• Russia’s invasion of Ukraine is a large-scale demonstration of modern warfare, and like many wars in the past, presents an opportunity to integrate the newest deadly innovations. “In a field on the outskirts of Kyiv, the founders of Vyriy, a Ukrainian drone company, were recently at work on a weapon of the future,” Paul Mozur and Adam Satariano reported for the New York Times. “Until recently, a human would have piloted the quadcopter. No longer. Instead, after the drone locked onto its target—[Vyriy chief executive Oleksii] Babenko—it flew itself, guided by software that used the machine’s camera to track him. … If the drone had been armed with explosives, and if his colleagues hadn’t disengaged the autonomous tracking, Mr. Babenko would have been a goner,” they wrote. What technology is behind the automated drones? “Deep learning, a form of A.I. that uses large amounts of data to identify patterns and make decisions. Deep learning has helped generate popular large language models, like OpenAI’s GPT-4, but it also helps make models interpret and respond in real time to video and camera footage. That means software that once helped a drone follow a snowboarder down a mountain can now become a deadly tool.”
  • How should we think about prosecuting former presidents in a republic? Andy Smarick shared his thoughts in a piece for Fusion. “In any nation, such potential prosecutions invite two competing arguments, both credible,” he argued. “But in a republic, like the United States, each argument carries even greater weight. The first argument is that pursuing such charges will set off a never-ending cycle of retribution. … The counterargument is that if we don’t prosecute officials who behave criminally, officials will learn that they are permitted to behave criminally. … We must never forget that republicanism is built on principles unusual in the history of governing. It holds that citizens are equal, that justice is blind, that leaders are temporary, that law is sovereign, that the common good trumps private gain, and that state power is limited. If we don’t guard these principles jealously, we risk reverting to history’s much more common principles of governing—that justice is the will of the stronger, that individuals are subjects not citizens, and that state power is to be used to help friends and hurt enemies.”

Presented Without Comment

Mediaite: A Savior Emerges: [Self-Help Author] Marianne Williamson Announces She Will Seek Democratic Nomination at the Convention

Also Presented Without Comment

CNN: RFK Jr. Denies Eating A Dog While Sidestepping Sexual Assault Allegations In Vanity Fair Article

In the Zeitgeist

Presidential politics don’t exactly inspire confidence these days, which makes the Fourth of July a great excuse to revisit this wonderfully idealistic—aliens aside—speech from Independence Day, artfully delivered by Bill Pullman. 

Toeing the Company Line

  • Why did The Dispatch publish its fifth editorial? Will Joe Biden step aside? Who would replace him? Declan was joined by Steve, Jonah, Sarah, and Kevin to discuss all that and more on last night’s Dispatch Live (🔒). Members who missed the conversation can catch a rerun—either video or audio-only—by clicking here
  • In the newsletters: Nick argued that the Supreme Court’s presidential immunity decision will become the most infamous of the John Roberts era. 
  • On the podcasts: Jonah is joined by Chris and Yuval Levin for a special live-taped episode of The Remnant to discuss Biden’s future and golf handicaps after last week’s debate. On The Skiff (🔒), Steve and Sarah check in on their “high steaks” bet in light of … well, everything.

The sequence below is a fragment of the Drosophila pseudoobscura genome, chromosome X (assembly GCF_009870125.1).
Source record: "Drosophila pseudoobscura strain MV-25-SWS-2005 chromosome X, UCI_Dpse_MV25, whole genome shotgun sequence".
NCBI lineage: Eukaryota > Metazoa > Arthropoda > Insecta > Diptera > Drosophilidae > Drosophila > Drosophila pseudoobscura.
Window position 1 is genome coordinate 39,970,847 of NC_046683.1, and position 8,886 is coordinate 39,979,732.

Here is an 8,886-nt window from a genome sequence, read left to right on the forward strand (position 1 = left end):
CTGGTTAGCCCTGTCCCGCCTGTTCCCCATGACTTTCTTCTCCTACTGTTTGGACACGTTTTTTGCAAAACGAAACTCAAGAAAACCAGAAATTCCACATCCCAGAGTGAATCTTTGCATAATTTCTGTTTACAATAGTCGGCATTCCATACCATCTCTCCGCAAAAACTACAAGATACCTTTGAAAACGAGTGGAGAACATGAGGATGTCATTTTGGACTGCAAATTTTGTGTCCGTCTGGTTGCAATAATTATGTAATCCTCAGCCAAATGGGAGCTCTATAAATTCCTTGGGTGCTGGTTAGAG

• On the site: Kevin writes about the “politics of cooties” that make compromise and consensus-building impossible and Jonah argues that, when it comes to Biden, age is destiny.

Let Us Know

Do you expect Biden to withdraw from the race? Who do you think would—or could—replace him?

Mary Trimble is the editor of The Morning Dispatch and is based in Washington, D.C. Prior to joining the company in 2023, she interned at The Dispatch, in the political archives at the Paris Institute of Political Studies (Sciences Po), and at Voice of America, where she produced content for their French-language service to Africa. When not helping write The Morning Dispatch, she is probably watching classic movies, going on weekend road trips, or enjoying live music with friends.

Grayson Logue is the deputy editor of The Morning Dispatch and is based in Philadelphia, Pennsylvania. Prior to joining the company in 2023, he worked in political risk consulting, helping advise Fortune 50 companies. He was also an assistant editor at Providence Magazine and is a graduate student at the University of Edinburgh, pursuing a Master’s degree in history. When Grayson is not helping write The Morning Dispatch, he is probably working hard to reduce the number of balls he loses on the golf course.

Peter Gattuso is a reporter for The Morning Dispatch, based in Washington, D.C. Prior to joining the company in 2024, he interned at The Dispatch, National Review, the Cato Institute, and the Competitive Enterprise Institute. When Peter is not helping write TMD, he is probably watching baseball, listening to music on vinyl records, or discussing the Jones Act.

Aayush Goodapaty is an intern at The Dispatch, based in Washington, D.C. Prior to joining the company for the 2024 summer, he worked as an intern with Illinois Policy Institute and Public Opinion Strategies. He’s an undergraduate at the University of Chicago, where he is majoring in economics and history. When Aayush is not helping write The Morning Dispatch, he is probably watching football, brushing up on trivia, or attempting to find his way to the nearest historical landmark.